Well, it’s here. Mac OS X Lion has launched as the latest upgrade to Apple’s desktop operating system.
Several years ago, Apple announced that it was going to slow down the release cycle for Mac OS X. Then, two and a half years ago, Apple announced that 10.6 Snow Leopard was going to be a “stepping stone” release, allowing the company to work on technologies that would propel the desktop OS in ways it hadn’t been in the past.
Snow Leopard, for most users, was just Leopard with a different default wallpaper. As a result of the lack of “headlining” features, Apple charged $29 for the update. 10.6 required an Intel processor — Leopard was the last build of OS X to run on PowerPC Macs with G4 and G5 silicon.
One reason for dropping PPC support was that, under the hood, Apple was re-working things in a way that is quite evident in Lion. Technologies like OpenCL and Grand Central have seen big improvements in Lion, making the OS run faster on all three machines I’ve tested it on.
In fact, this new version of OS X might be the biggest change yet to Apple’s desktop OS yet, despite how familiar it may look:
Installing OS X Lion is quite simple. First, make sure your Mac is running 10.6.8, which is required for the update to Lion. Then, simply download Lion from the Mac App Store and follow the simple steps. Since Lion installs from the hard drive itself, not optical media, installation should be faster than 10.6 for most.
As with any Mac App Store-purchased program, the Mac OS X Lion can be downloaded and run on any computer tied to a single AppleID. However, at almost 4GB, the download time will be frustrating to many users, even with high-speed connections.
Unofficially, the Lion installer application can be moved from one computer to another via USB stick or other media. In Snow Leopard, it appears in the Dock once downloaded. Simply right-click on the icon and select “Show in Finder” to see where it is stored. Simply copy it from its location to removal media for long-term storage.
Please note that this isn’t an official method sanctioned by Apple, and that it must be done before installing Lion. Post-install, this application is deleted by the system.
With Lion, Apple has made it easier to re-install OS X on a non-failed drive (think: Archive and Install). Instead of having to use optical media, the OS X Lion installer creates a “Recovery HD” partition that includes a copy of the OS X Lion installer, Disk Utility for disk repair and a few other utilities. And a copy of Safari, which will be discussed later in this review.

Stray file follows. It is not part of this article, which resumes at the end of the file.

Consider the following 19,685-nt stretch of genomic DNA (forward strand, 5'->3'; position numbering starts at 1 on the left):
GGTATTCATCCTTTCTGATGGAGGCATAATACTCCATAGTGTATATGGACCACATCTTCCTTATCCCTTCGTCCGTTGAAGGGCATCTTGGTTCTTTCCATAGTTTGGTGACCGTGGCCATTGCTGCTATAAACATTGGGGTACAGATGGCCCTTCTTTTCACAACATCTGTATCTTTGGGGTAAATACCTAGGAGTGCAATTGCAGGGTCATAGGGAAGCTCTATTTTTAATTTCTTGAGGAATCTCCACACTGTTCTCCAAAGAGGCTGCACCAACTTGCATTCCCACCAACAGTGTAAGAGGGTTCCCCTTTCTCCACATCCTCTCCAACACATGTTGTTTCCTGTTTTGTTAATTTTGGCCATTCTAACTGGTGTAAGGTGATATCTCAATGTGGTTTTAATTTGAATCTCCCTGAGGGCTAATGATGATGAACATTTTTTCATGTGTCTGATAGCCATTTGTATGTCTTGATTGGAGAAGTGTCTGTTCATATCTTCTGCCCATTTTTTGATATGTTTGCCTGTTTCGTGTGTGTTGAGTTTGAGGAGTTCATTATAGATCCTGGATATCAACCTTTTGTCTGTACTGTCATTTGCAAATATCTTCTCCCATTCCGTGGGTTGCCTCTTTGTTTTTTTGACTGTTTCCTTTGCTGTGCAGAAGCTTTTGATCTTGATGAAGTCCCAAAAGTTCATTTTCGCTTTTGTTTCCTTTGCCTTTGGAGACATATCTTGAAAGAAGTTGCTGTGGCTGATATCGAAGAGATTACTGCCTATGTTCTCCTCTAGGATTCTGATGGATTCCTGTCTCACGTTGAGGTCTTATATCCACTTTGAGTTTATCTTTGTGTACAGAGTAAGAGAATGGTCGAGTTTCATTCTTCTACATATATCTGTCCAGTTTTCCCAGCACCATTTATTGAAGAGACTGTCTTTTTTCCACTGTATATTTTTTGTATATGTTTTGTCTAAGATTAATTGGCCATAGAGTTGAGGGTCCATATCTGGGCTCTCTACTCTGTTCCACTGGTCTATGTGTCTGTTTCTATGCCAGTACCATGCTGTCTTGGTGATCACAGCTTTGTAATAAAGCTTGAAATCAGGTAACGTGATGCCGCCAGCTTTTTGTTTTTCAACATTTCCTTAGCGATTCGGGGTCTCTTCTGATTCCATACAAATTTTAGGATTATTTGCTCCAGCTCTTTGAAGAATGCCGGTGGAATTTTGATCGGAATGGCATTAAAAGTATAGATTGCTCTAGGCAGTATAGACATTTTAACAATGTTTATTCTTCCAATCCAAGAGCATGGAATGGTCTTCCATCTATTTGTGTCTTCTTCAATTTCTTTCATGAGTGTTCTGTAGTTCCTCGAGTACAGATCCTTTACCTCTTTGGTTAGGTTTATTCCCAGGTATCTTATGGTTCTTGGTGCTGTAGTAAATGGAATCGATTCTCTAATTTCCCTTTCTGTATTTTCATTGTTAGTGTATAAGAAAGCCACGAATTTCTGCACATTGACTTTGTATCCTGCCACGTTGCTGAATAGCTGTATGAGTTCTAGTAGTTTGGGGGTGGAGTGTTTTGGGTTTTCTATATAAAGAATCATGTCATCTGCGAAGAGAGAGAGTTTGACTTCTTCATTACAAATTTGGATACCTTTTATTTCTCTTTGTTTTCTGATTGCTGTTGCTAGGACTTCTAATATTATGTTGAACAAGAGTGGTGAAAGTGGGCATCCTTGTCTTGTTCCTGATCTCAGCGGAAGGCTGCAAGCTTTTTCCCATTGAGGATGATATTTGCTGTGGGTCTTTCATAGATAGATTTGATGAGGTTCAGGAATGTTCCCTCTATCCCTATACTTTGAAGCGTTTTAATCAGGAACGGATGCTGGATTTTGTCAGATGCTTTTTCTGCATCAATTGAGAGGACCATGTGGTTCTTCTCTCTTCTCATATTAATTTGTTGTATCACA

Many believe that Apple is moving to a digital-only OS release too quickly. While the majority of Mac users that can upgrade to Lion are running Snow Leopard, issues of a digital-only OS release still remain.
Note: OS X Lion requires an Intel Core2Duo processor and 2 GB of RAM.
Assumedly, new machines that will ship with OS X Lion will include Lion-based restore media. But as these materials are machine-specific, users of Snow Leopard-based Macs may have a much harder time re-installing Lion on a blank hard drive. At this time, the only way to install Lion officially on a new hard drive is to first install Snow Leopard from DVD, set up a user, update to 10.6.8, then re-download Lion and install it. While there are workarounds, this is an issue that Apple hasn’t addressed. Users running 10.5 Leopard cannot update directly to OS X Lion at this time.
(As always, it is strongly recommended that your data is backed up before installing Lion.)
Update: According to Apple PR, Lion isn’t exactly Mac App Store-only:
[quote]Users who do not have broadband access at home, work or school can download Lion at Apple retail stores and later this August, Lion will be made available on a USB thumb drive through the Apple Store® (www.apple.com) for $69 (US).[/quote]
That’s good news. I think the USB key may prove popular.
It is clear that the trackpad was created with Lion in mind.
Lion ships with over a dozen gestures for use on a notebook trackpad, the Magic Mouse or the Magic Trackpad. Many simple tasks can be done with a swipe or pinch. The result is that OS X Lion feels much more fluid than previous versions. Now, users can use their pointing device for all sorts of things that just weren’t possible without a keyboard shortcut or a trip into the menubar.
While it can be confusing at first, thankfully, System Preferences includes demo videos that show finger motions and the corresponding action on screen. These videos are not only super helpful, but show just how much Apple wants its users to adopt these gestures.
In my usage, I’ve found it much more enjoyable to use Lion with a trackpad. Apple seems to have the same feeling. In the fall, when Apple first showed off Lion, the presenters struggled activating gestures on the Magic Mouse. At WWDC, Apple used MacBook Pros during the demo.
In addition to these gestures, Lion reverses the direction of scrolling with the mouse or trackpad. While this is a little hard to explain, the new setting (which can be turned off) makes scrolling on a trackpad or mouse like moving content on an iOS device.
For example, in the Contacts application on the iPhone, to scroll to the top of the list of names, a user touches the top of the display, and pulls the content down toward the bottom, to reveal more content above the current view.
While it takes some getting used to the change if you’re coming from previous versions of OS X, it actually makes a lot of sense. It really helps make moving from OS X to iOS and back a lot easier on the brain.